Guardians in Action – Multiple Units Coordinate Medevac

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CNN's Kiran Chetry speaks with Coast Guard officers on their work in quake-ravaged Haiti during a live interview January 21, 2010.  Click on the image to watch the video.
CNN’s Kiran Chetry speaks with Coast Guard officers on their work in quake-ravaged Haiti during a live interview January 21, 2010. Click on the image to watch the video.

Today, during a live interview with CNN (see video above), Guardians discussed ongoing Haiti response efforts and highlighted a miraculous rescue that took place two days ago in Port-au-Prince, Haiti.

“We had just dropped off two other patients on the USS Carl Vinson (CVN 70) and we got a message from the CGC Tahoma that they had a victim that had been rescued from trapped rubble down in the Palace area of Port-Au-Prince,” said Lieutenant Commander Bill Strickland, the MH-65 aircraft commander from the Coast Guard Helicopter Interdiction Tactical Squadron Jacksonville. “It was an amazing effort of coordination between the CGC Tahoma and our District Command Center in Miami and also volunteers on the ground using e-mail and text messages… we were able to pinpoint her location near the Palace and make a nighttime landing.”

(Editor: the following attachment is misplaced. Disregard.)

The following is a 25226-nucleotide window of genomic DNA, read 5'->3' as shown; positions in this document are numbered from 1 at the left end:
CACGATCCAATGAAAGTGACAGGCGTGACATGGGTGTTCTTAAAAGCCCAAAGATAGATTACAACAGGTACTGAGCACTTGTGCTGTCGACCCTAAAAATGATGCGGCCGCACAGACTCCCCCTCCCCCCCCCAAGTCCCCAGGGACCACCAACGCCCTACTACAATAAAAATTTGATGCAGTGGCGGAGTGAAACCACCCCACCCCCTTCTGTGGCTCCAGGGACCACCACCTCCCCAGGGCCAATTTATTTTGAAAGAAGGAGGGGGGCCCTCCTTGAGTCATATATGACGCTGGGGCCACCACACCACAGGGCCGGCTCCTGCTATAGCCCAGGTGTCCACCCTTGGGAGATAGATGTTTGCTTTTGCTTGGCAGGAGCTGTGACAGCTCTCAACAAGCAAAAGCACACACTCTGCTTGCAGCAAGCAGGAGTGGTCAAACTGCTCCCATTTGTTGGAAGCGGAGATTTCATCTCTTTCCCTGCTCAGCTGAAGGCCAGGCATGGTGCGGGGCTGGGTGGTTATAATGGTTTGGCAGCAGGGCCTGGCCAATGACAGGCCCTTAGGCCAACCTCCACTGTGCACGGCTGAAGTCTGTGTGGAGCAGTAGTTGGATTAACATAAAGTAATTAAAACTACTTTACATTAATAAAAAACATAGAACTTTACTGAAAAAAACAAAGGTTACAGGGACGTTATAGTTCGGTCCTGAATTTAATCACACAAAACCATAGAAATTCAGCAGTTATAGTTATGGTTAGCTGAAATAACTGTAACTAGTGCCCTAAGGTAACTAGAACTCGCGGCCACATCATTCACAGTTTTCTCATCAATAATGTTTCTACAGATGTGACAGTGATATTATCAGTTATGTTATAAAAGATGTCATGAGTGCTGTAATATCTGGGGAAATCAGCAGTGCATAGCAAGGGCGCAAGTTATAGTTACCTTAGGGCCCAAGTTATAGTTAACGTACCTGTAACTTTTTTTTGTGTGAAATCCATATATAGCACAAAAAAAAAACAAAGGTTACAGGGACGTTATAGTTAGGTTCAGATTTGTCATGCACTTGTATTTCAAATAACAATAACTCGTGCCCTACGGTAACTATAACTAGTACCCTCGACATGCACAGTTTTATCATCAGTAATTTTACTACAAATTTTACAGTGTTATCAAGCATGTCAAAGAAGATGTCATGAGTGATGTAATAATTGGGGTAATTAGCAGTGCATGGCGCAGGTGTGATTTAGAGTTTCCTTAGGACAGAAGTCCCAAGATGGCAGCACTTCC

The Coast Guard learned of the woman’s rescue from Anderson Cooper as he was broadcasting live at the scene on CNN’s AC360° (click here to watch the AC360° video). Guardians then began to coordinate with the CNN crew, rescuers on the ground and Center for the Rural Development of Milot (CRUDEM) officials to airlift the woman to the amphibious assault U.S. Naval Ship Bataan (LHD-5) for immediate care.

“It’s an extraordinary situation, so it’s taking extraordinary measures. Anything that we can do to get information to rescuers and first responders on scene,” said Captain James McPherson, Coast Guard spokesman in Port-au-Prince. “We’ve used e-mail. We’ve used text messaging. We’ve called CNN in Atlanta. We’ve done everything we’ve had to do to get the locations of people in distress. The Coast Guard’s been doing that for rescuing people for 200 years, but now we have to use new ways to do it.”

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